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Ten Billion
Ten Billion (Paperback)
Stephen Emmott
 
A book about our failure: failure as individuals, the failure of business, and the failure of our politicians. It is about an unprecedented planetary emergency. It's about the future of...
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The Examined Life: How We Lose and...
Stephen Grosz
 
Distils over 50,000 hours of conversation into pure psychological insight, without the jargon. This book is about one ordinary process: talking, listening and understanding. It includes aphoristic and elegant stories...
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Money: The Unauthorised Biography
Felix Martin
 
What is money, and how does it work? The conventional answer is that people once used sugar in the West Indies, tobacco in Virginia, and dried cod in Newfoundland, and...
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The Shipwrecked House
Claire Trevien
 
Anchors, shipwrecks, whales and islands abound in this first collection by Anglo-Breton poet Claire Trevien. These poems are sketches, lyrics, dreams, and experiments in language as sound. Trevien's is a...
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Previous Winners

Guardian First Book Award:

2012 The Yellow Birds by Kevin Powers

2011 The Emperor of All Maladies: A Biography of Cancer by Siddhartha Mukherjee

2010: Romantic Moderns: English Writers, Artists and the Imagination from Virginia Woolf to John Piper by Alexandra Harris

2009: An Elegy for Easterly by Petina Gappah

2008: The Rest Is Noise: Listening to the 20th Century by Alex Ross

2007: Children of the Revolution by Dinaw Mengestu

2006: A Thousand Years of Good Prayers by Yiyun Li

2005: Stuart: A Life Backwards by Alexander Masters

2004: Mutants: On the Form, Varieties and Errors of the Human Body by Armand Leroi

2003: Mountains of the Mind by Robert Macfarlane

2002: Everything Is Illuminated by Jonathan Safran Foer

2001: Jimmy Corrigan: The Smartest Kid on Earth by Chris Ware

2000: White Teeth by Zadie Smith

1999: We Wish to Inform You That Tomorrow We Will Be Killed with Our Families by Philip Gourevitch

 

Guardian First Fiction Award:

1998 Trumpet by Jackie Kay

1997: Fugitive Pieces by Anne Michaels

1996: Reading in the Dark by Seamus Deane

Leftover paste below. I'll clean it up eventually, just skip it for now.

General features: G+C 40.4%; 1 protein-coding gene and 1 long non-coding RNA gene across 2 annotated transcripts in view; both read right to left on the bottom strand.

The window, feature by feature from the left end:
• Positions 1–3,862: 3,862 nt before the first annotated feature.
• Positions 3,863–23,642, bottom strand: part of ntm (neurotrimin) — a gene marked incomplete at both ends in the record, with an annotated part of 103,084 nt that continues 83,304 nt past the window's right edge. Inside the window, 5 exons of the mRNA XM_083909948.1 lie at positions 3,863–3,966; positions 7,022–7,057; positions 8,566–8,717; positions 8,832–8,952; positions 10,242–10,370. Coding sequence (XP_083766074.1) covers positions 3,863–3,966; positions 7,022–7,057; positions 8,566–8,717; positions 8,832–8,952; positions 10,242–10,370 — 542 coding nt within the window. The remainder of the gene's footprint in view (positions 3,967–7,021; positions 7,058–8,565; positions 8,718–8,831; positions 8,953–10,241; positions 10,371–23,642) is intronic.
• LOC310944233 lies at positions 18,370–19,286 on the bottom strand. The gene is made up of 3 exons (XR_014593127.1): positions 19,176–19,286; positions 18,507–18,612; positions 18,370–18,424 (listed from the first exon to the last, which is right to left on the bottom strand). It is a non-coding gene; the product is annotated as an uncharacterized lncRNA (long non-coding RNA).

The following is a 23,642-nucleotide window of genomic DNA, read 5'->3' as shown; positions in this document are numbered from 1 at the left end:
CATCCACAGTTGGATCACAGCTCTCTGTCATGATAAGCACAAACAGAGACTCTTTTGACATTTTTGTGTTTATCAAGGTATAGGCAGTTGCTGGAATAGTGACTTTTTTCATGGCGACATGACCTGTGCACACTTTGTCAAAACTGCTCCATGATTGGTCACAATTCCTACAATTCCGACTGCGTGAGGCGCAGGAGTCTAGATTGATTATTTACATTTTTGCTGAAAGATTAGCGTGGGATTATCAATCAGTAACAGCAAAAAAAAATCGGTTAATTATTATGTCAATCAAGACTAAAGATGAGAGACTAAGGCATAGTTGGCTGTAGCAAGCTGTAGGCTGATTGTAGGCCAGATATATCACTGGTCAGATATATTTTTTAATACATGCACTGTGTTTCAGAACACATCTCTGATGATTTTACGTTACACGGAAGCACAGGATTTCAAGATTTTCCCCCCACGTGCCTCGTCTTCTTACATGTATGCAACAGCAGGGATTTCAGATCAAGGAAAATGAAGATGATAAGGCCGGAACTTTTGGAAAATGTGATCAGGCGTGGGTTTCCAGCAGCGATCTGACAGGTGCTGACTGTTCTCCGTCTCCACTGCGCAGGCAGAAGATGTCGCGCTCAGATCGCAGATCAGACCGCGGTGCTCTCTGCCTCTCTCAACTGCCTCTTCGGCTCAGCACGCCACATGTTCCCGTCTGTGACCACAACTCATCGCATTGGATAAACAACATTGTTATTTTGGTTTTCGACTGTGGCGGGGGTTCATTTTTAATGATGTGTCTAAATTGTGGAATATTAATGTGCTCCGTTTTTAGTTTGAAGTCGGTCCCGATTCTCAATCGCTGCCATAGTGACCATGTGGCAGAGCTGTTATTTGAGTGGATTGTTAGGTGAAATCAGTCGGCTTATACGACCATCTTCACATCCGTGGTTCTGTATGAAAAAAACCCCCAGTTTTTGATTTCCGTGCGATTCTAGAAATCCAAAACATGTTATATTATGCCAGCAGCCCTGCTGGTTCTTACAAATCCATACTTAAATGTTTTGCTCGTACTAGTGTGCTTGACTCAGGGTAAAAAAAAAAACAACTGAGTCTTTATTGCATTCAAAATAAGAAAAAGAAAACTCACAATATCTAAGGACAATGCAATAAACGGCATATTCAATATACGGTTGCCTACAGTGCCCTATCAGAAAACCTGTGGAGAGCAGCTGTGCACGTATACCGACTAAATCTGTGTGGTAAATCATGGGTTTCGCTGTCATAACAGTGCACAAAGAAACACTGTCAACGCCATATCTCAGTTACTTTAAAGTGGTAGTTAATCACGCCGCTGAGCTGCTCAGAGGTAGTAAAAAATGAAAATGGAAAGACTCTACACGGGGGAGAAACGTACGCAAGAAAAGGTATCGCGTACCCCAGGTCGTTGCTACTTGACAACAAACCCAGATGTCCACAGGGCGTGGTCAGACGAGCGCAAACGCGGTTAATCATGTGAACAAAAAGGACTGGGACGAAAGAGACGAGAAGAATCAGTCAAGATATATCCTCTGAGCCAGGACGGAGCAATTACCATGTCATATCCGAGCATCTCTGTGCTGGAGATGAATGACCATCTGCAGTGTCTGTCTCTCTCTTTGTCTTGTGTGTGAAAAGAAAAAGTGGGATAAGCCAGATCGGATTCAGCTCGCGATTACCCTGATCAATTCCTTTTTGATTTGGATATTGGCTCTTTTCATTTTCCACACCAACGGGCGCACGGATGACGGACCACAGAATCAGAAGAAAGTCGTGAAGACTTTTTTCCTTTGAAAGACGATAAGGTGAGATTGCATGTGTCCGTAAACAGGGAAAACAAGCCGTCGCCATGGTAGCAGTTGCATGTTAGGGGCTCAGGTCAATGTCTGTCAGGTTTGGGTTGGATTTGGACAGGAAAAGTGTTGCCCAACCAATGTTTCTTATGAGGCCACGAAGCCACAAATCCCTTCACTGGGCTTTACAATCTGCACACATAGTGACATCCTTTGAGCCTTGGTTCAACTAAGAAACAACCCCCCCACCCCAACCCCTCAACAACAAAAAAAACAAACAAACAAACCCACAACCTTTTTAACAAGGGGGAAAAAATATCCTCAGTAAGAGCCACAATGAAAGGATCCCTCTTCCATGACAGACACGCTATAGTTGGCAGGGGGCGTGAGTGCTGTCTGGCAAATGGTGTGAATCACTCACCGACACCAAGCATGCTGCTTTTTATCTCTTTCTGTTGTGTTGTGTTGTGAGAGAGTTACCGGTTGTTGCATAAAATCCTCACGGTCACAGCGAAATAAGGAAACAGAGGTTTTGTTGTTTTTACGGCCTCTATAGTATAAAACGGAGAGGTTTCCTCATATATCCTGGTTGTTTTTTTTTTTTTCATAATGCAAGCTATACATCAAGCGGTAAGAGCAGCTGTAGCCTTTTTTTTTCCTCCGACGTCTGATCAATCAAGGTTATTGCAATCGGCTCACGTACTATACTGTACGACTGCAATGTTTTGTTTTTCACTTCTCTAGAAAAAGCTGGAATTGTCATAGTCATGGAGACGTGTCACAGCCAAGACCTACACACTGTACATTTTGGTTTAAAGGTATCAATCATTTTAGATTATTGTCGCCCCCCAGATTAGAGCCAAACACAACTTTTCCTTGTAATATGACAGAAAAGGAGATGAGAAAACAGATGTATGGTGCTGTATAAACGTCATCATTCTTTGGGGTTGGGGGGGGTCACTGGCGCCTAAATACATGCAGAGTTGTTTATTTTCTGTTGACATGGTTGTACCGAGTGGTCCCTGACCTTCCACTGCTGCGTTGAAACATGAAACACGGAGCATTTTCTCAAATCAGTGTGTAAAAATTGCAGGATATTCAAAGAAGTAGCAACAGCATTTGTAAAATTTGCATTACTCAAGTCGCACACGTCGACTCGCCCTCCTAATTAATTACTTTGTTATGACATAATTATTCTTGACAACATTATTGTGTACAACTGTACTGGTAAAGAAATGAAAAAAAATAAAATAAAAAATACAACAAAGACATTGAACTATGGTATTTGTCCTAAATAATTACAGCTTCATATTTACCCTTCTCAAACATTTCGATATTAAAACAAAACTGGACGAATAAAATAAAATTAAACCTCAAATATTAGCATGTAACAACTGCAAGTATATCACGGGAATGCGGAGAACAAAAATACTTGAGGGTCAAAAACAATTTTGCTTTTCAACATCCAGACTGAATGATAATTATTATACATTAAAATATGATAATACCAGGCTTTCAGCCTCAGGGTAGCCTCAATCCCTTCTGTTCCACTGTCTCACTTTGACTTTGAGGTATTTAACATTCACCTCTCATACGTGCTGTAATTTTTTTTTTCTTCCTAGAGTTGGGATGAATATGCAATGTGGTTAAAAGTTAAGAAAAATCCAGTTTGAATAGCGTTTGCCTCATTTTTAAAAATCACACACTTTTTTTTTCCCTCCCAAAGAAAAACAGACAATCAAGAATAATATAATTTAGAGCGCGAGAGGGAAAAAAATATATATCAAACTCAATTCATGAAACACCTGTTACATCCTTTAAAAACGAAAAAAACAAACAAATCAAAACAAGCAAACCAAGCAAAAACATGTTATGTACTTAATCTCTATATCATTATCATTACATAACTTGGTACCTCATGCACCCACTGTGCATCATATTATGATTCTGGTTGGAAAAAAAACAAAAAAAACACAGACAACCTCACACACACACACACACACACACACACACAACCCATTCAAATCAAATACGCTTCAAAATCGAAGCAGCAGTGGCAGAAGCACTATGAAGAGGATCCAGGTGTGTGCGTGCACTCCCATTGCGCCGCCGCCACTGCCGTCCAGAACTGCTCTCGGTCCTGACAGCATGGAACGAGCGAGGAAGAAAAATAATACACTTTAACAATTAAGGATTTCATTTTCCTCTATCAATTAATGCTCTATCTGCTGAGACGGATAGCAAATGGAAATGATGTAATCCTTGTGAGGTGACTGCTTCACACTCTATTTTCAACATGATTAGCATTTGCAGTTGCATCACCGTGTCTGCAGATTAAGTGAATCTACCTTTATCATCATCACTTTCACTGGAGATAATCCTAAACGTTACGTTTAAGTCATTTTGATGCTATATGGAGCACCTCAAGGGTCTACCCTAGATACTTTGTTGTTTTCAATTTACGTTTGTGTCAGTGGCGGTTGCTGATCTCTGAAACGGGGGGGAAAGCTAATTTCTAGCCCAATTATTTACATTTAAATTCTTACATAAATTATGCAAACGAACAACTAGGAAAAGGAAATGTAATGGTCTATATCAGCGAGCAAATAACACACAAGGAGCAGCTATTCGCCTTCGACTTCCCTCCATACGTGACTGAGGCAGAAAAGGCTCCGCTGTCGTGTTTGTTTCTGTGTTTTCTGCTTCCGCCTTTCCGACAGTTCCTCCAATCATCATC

1995: Heart’s Journey in Winter by James Buchan (currently out of print)

1994: Debatable Land by Candia McWilliam (currently out of print)

1993: The Eye in the Door by Pat Barker

1992: Poor Things by Alasdair Gray

1991: The Devil’s Own Work by Alan Judd

1990 Shape-Shifter by Pauline Melville (currently out of print)

1989 Rosehill: Portrait from a Midlands City by Carol Lake (currently out of print)

1988 Sweet Desserts by Lucy Ellmann (currently out of print)

1987 The Levels by Peter Benson (currently out of print)

1986 Continent by Jim Crace

1985 Hawksmoor by Peter Ackroyd

1984 Empire of the Sun by J G Ballard

1983: Waterland by Graham Swift

1982: Where I Used to Play on the Green by Glyn Hughes (currently out of print)

1981: Kepler by John Banville

1980: A Month in the Country by J L Carr

1979: The House of Hunger by Dambudzo Marechera

1978: Night in Tunisia by Neil Jordan

1977: The Condition of Muzak by Michael Moorcock (currently out of print)

1976: Falstaff by Robert Nye (currently out of print)

1975: Friends and Romans by Sylvia Clayton (currently out of print)

1974: The Bottle Factory Outing by Beryl Bainbridge

1973: In the Country of the Skin by Peter Redgrove

1972: G by John Berger

1971: The Big Chapel by Thomas Kilroy

1970: When Did You Last See Your Father? by Margaret Blount (currently out of print)

1969: Poor Lazarus by Maurice Leitch (currently out of print)

1968: A Song and a Dance by P J Kavanagh (currently out of print)

1967: Winter Journey by Eva Figes (currently out of print)

1966: The Dear Green Place by Archie Hind

1965: Crumb Borne by Clive Barry (currently out of print)